Brad McMillan, chief investment officer for Commonwealth Financial Network, wrote in a note that, “Beyond the rising medical risks, the job market also faces the question of whether the labor shortage is starting to get better…Medical risks make workers less likely to move back into the labor force, which is a headwind. But there were expectations that the expiration of federal supplemental employment benefits would start to force workers back, which would be an offsetting factor. One of the key takeaways from this report will be whether that shift is happening — as preliminary data suggests it is not.”

Lastly, although ADP’s private-sector report typically does not have a strong correlation to the Labor Department report which is released two days after the release of ADP’s report, over this last year there is been a much higher correlation between the two reports than in previous years. If that trend continues the disappointing numbers of ADP’s report yesterday which came in at a disappointing addition of just 330,000 private sector jobs being added compared to the initial forecast of an additional 690,000 jobs being added could spill over into July’s jobs report from the US Labor Department.

Paul Ashworth, the chief U.S. economist for Capital Economics, wrote in a note that, “If the ADP is to be believed and employment growth has slowed again, then that would support the doves who appear to want to wait until early next year to begin the taper.”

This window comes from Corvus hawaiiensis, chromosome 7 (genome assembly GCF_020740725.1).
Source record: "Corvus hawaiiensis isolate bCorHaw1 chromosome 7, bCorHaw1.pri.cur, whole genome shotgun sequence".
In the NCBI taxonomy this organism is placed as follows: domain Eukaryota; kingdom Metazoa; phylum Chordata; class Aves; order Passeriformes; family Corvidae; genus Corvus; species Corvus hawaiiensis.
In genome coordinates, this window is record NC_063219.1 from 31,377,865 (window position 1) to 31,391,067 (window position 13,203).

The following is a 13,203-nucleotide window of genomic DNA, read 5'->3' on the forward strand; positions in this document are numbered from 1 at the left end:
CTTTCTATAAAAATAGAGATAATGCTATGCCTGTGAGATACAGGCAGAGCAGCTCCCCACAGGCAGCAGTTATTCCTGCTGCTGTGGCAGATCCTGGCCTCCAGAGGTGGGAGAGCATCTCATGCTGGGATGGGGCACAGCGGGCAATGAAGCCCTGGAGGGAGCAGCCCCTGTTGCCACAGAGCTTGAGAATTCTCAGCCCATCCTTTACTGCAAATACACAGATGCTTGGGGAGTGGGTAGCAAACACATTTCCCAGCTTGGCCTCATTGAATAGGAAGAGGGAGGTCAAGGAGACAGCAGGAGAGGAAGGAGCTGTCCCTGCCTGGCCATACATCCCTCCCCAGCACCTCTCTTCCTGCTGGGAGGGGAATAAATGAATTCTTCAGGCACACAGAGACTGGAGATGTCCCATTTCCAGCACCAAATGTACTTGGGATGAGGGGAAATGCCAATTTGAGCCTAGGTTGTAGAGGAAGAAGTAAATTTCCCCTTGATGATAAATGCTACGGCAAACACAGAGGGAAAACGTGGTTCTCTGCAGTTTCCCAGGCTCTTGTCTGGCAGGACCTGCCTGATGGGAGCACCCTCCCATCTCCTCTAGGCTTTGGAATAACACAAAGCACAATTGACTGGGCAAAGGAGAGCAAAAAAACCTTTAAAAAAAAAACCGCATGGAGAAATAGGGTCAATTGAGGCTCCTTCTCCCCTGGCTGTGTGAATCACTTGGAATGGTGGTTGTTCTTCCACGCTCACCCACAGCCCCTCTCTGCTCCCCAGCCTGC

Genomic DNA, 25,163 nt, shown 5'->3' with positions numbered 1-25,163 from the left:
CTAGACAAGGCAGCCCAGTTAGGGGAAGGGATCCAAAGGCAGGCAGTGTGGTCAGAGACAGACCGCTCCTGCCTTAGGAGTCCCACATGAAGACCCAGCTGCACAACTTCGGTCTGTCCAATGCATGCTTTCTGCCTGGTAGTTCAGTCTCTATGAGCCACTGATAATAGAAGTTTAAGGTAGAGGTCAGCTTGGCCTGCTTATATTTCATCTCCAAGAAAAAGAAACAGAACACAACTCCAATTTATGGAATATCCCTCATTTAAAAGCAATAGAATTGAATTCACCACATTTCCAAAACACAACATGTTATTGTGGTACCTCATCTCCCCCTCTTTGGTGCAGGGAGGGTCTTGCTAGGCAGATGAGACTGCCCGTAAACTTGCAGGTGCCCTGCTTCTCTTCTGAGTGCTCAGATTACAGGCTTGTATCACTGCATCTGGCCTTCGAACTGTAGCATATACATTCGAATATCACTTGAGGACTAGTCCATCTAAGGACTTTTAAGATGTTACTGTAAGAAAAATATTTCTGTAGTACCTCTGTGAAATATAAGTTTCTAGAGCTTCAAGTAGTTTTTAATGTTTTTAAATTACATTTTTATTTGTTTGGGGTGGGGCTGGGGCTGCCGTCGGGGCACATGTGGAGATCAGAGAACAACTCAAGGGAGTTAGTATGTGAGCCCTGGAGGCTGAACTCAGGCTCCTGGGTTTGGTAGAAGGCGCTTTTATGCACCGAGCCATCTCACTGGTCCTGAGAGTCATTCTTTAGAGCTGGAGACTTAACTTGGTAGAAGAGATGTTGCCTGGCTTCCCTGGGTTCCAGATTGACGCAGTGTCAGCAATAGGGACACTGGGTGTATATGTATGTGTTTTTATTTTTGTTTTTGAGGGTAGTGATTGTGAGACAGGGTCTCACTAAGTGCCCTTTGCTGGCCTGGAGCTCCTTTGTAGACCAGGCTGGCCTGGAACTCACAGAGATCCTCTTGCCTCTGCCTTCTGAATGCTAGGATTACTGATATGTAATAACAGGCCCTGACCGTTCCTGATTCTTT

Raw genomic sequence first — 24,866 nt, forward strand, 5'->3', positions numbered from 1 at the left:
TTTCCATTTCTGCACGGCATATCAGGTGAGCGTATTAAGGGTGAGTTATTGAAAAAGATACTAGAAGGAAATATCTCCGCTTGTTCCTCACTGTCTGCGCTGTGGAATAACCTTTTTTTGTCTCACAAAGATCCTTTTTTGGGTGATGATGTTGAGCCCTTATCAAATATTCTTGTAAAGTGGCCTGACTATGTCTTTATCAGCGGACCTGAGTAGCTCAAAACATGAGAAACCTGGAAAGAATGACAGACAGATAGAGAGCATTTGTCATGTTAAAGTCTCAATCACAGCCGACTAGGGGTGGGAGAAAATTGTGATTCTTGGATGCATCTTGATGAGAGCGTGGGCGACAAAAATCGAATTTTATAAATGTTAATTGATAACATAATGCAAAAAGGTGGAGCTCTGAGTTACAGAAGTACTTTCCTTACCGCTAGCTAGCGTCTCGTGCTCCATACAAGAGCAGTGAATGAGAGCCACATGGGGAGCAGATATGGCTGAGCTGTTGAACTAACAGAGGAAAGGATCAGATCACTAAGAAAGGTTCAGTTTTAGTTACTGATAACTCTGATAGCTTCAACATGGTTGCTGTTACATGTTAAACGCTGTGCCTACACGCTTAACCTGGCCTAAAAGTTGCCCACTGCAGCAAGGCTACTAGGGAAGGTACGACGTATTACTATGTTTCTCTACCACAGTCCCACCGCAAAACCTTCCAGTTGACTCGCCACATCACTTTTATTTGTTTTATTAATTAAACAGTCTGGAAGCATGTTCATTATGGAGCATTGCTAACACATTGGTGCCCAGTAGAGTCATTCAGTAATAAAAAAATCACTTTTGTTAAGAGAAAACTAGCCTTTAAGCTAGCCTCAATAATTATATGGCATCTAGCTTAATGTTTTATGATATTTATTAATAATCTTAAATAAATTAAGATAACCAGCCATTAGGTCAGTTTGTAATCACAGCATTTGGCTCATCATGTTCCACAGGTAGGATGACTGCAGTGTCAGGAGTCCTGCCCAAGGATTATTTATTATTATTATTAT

The importance of tomorrow’s jobs report cannot be underestimated in that it is the last employment data that the Federal Reserve will have ahead of the Jackson Hole symposium which will run from August 26 through August 28. Regardless of the Labor Department’s jobs report tomorrow it is clear that if the numbers come in at current forecasts it would create additional bearish market sentiment for the safe-haven class, gold. At the same time if it comes in well under forecasts as some analysts are anticipating it would provide strong bullish tailwinds for gold to move higher as it would force the hand of the Fed to expand their time frame as to when they will begin tapering their monthly asset purchases and raise interest rates.

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Wishing you, as always, good trading and good health,